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The foul human vultures
Have feasted and fled ; The wolves of the Border
Have crept from the dead.
From the hearths of their cabins,
The fields of their corn,
The victims were torn,
Swooped up and swept on
The Marsh of the Swan.
With a vain plea for mercy
No stout knee was crooked ; In the mouths of the rifles
Right manly they looked.
O Marais du Cygne!
On red grass for green !
Yet warm with their lives,
Poor children and wives ! Put out the red forge-fire,
The smith shall not come; Unyoke the brown oxen,
The ploughman lies dumb.
O dreary death-train,
As lips of the slain !
Smooth down the gray hairs;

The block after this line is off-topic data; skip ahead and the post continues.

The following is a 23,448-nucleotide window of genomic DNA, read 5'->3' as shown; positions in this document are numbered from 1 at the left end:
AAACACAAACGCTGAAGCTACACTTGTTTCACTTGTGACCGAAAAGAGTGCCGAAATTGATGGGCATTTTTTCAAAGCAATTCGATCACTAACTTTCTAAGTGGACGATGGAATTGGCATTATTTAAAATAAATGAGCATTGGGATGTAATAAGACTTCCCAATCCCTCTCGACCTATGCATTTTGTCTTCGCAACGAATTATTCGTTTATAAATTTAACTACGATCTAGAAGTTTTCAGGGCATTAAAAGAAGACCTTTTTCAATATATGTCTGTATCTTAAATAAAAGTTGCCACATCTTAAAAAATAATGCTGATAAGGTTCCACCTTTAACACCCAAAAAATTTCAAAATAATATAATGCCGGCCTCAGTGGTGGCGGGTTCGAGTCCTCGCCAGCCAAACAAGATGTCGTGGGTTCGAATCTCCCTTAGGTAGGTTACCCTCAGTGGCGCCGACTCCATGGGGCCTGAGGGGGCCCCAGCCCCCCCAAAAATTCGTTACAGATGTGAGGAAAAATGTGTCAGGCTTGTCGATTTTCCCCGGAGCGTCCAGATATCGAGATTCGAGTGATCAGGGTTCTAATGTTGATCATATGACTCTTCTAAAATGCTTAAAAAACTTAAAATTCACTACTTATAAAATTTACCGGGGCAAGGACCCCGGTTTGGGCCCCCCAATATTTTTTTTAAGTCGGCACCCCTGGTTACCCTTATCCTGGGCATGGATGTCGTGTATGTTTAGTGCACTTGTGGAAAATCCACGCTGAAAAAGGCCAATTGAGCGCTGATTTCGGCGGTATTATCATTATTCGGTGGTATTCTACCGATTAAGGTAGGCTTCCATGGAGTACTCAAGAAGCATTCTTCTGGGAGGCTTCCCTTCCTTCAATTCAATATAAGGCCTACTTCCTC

That burn through your prayers.
Strong man of the prairies,
Mourn bitter and wild ! Wail, desolate woman !
Weep, fatherless child!
From ashes beneath,
Is life out of death.
Not in vain on the dial
The shade moves along, To point the great contrasts
Of right and of wrong: Free homes and free altars,
Free prairie and flood, The reeds of the Swan's Marsh,
Whose bloom is of blood !
On the lintels of Kansas
That blood shall not dry; Henceforth the Bad Angel
Shall harmless go by; Henceforth to the sunset,
Unchecked on her way, Shall Liberty follow
The march of the day.
P from the meadows rich with corn,
U crear in the cool September morn,
The clustered spires of Frederick stand
Over the mountains winding down,
Forty flags with their silver stars,
Flapped in the morning wind : the sun
Up rose old Barbara Frietchie then,
Bravest of all in Frederick town,
In her attic-window the staff she set,
Up the street came the rebel tread,
Under his slouched hat left and right
the dust-brown ranks stood fast. out blazed the rifle-blast.
It shivered the window, pane and sash;
Quick, as it fell, from the broken staff
Ever its torn folds rose and fell
Honor to her! and let a tear